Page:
Are you fooling yourself?

The first principle is that you must not fool yourself, and you are the easiest person to fool” Richard Feynman, Physicist and Nobel Laureate

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As Paul handed over the award for Employee of the Month to his team-mate he jokingly said “sure if we all stay here long enough, I suppose we’ll all get one!”  The impact on his co-worker was swift and devastating.

Fast forward a few months and it was one of the many comments quoted by the team-mate in a bullying accusation brought against Paul.  When questioned about the comments, Paul seemed genuinely bewildered.  Well yes, he had said that, but it was just a joke!  And the other comments?  Yes, them too!

But as team lead, Paul’s habit of joking had gone too far.  His team were tired of the way he didn’t take them seriously, belittled their efforts with stupid quips and demeaned them in front of other with condescending sarcasm.  The message was clear – their boss had no respect for them whatsoever.  They were all just a joke to him.

Morale was at an all time low and a massive amount of time and headspace went into discussing and picking apart everything he said and how much of an insult was implied.

But the bullying complaint had made the situation much more serious.

Paul was shocked.  “Where was everyone’s sense of humour?  Why was everything so sombre?”  As his comments were read back to him, he began to realise that perhaps they weren’t as funny as he initially thought.  With reluctance, he could perhaps see how they could be hurtful especially if repeated over and over, and in front of others.  When asked why he made the comments, Paul shook his head.  “I honestly don’t know, I’ve always been a bit of the class clown” he admitted.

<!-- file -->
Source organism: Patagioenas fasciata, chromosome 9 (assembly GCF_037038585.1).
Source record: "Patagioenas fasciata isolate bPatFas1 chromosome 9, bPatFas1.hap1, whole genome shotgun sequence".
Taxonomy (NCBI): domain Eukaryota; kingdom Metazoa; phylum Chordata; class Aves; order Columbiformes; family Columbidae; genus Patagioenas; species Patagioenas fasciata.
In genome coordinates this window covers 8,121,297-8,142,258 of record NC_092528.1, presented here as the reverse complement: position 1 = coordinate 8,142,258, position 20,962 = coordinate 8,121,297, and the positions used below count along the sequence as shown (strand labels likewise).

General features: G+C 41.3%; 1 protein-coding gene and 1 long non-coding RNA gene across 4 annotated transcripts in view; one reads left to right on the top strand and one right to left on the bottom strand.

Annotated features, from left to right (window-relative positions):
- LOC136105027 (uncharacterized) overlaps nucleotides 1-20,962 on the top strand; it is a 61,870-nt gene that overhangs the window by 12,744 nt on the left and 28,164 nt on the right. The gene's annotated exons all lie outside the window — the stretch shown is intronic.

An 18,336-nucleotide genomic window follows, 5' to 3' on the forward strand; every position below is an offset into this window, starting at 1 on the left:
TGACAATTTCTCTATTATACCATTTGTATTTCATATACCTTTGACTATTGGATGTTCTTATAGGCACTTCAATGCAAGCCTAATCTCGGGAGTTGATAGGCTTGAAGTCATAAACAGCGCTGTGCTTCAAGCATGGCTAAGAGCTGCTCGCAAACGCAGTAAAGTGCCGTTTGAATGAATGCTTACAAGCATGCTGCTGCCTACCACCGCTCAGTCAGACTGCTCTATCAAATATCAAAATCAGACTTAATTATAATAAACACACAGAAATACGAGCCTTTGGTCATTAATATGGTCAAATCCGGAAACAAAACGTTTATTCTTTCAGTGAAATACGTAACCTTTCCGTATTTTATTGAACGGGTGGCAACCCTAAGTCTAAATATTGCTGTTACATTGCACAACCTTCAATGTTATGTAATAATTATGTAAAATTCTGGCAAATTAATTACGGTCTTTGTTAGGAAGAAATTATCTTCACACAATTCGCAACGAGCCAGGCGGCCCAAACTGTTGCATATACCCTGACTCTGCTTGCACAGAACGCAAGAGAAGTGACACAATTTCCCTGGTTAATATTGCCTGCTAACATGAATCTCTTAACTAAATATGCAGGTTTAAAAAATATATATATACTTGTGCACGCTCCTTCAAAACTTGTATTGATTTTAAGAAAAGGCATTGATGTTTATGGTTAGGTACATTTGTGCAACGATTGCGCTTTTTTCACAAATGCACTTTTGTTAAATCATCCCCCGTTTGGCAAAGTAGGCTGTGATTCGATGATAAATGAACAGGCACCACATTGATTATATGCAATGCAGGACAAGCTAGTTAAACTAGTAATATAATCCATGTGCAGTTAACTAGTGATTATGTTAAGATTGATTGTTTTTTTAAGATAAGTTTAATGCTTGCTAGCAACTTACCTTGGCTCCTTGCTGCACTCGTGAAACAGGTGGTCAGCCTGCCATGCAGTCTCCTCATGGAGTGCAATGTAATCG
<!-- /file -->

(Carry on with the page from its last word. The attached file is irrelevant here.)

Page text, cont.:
The discussion with the two parties involved in the accusation evolved and a couple of things emerged.

  1.    The team-mate involved was highly motivated by praise and encouragement.  What was most important to her was to know that she was doing a good job and that it was appreciated.  Paul’s consistent joking about her work led to an insistent erosion of her self-confidence and she questioned her ability to do a good job.  From her perspective, Paul neither encouraged nor appreciated her contribution to the team.  She began to dread every day, awaiting every smart comment from Paul and then analysing it in such a way as to erode her confidence even further.  Ultimately, her work life became unbearable.

    Understanding what each member of your team needs from you, as their leader, is imperative.  Each will need something different but you must find out and deliver whatever they need from your leadership.
  2.    Paul had developed a habit over the years of joking off any type of insecurity or feeling of discomfort.  He was uncomfortable in personal interactions – having a very off-hand and impersonal style of leadership.  Genuinely congratulating his high performing colleague made him feel awkward and self-conscious, thus his quip in handing her the award.  As the case unfurled, Paul began to realise the impact of this reaction on other people.  He began to realise  how often his wife “threw her eyes to heaven” when he made a joke of something serious she was trying to discuss and how many times in a week his boss would gesture to him to leave, when he mocked some report or data finding.  People were not taking him seriously.